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Med Hypotheses. 2000 Mar;54(3):488-94.

The origins of western obesity: a role for animal protein?

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  • Helicon Foundation, San Diego, CA, USA.

Abstract

A reduced propensity to oxidize fat, as indicated by a relatively high fasting respiratory quotient, is a major risk factor for weight gain. Increased insulin secretion works in various ways to impede fat oxidation and promote fat storage. The substantial 'spontaneous' weight loss often seen with very-low-fat dietary regimens may reflect not only a reduced rate of fat ingestion, but also an improved insulin sensitivity of skeletal muscle that down-regulates insulin secretion. Reduction of diurnal insulin secretion may also play a role in the fat loss often achieved with exercise training, low-glycemic-index diets, supplementation with soluble fiber or chromium, low-carbohydrate regimens, and biguanide therapy. The exceptional leanness of vegan cultures may reflect an additional factor - the absence of animal protein. Although dietary protein by itself provokes relatively little insulin release, it can markedly potentiate the insulin response to co-ingested carbohydrate; Western meals typically unite starchy foods with an animal protein-based main course. Thus, postprandial insulin secretion may be reduced by either avoiding animal protein, or segregating it in low-carbohydrate meals; the latter practice is a feature of fad diets stressing 'food combining'. Vegan diets tend to be relatively low in protein, legume protein may be slowly absorbed, and, as compared to animal protein, isolated soy protein provokes a greater release of glucagon, an enhancer of fat oxidation. The low insulin response to rice may mirror its low protein content. Minimizing diurnal insulin secretion in the context of a low fat intake may represent an effective strategy for achieving and maintaining leanness.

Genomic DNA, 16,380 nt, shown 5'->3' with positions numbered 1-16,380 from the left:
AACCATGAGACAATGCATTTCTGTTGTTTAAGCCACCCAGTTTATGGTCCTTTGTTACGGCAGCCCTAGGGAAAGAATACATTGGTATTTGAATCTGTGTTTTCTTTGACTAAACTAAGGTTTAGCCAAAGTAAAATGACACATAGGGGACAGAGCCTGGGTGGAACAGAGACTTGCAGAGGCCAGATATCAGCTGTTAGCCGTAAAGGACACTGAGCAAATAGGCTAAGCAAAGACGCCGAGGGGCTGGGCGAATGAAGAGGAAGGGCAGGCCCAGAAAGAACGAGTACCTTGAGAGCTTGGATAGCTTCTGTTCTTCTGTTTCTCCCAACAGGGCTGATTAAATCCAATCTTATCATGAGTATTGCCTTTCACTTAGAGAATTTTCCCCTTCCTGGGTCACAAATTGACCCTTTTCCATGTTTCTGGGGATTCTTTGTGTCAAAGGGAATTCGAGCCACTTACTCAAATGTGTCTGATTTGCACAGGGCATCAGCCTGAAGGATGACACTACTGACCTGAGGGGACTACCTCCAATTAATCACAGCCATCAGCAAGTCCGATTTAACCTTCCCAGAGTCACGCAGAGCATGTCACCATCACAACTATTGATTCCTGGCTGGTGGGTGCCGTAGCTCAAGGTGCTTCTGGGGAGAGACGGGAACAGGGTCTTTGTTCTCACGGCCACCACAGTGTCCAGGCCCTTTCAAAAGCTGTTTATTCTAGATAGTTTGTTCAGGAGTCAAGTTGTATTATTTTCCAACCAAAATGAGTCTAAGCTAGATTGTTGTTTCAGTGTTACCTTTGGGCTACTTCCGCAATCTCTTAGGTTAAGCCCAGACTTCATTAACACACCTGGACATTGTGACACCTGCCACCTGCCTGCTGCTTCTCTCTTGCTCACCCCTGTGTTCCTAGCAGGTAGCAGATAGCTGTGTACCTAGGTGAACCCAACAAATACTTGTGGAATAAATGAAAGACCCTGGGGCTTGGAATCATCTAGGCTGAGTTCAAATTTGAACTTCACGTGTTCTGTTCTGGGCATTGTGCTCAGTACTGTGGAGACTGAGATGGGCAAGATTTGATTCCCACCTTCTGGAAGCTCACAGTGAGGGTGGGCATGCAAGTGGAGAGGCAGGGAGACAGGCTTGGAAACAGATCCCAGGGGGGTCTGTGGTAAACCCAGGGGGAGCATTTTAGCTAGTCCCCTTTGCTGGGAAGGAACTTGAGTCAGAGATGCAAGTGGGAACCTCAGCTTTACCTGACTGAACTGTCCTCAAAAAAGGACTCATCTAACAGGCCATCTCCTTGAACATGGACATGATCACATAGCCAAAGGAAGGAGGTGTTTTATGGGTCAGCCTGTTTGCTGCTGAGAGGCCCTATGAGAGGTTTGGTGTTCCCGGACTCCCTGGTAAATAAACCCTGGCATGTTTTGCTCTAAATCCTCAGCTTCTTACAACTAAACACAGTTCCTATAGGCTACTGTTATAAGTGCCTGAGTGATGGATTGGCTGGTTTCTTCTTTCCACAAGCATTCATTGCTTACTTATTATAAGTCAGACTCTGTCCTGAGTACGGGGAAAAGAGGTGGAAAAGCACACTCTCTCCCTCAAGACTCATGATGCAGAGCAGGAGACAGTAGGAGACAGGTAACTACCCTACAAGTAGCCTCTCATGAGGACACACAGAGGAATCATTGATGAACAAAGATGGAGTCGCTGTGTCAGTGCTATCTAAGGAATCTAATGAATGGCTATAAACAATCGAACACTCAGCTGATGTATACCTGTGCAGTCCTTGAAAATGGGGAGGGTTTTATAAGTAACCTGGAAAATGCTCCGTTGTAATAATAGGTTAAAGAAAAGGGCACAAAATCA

Copyright 2000 Harcourt Publishers Ltd.

PMID:
10783494
[PubMed - indexed for MEDLINE]
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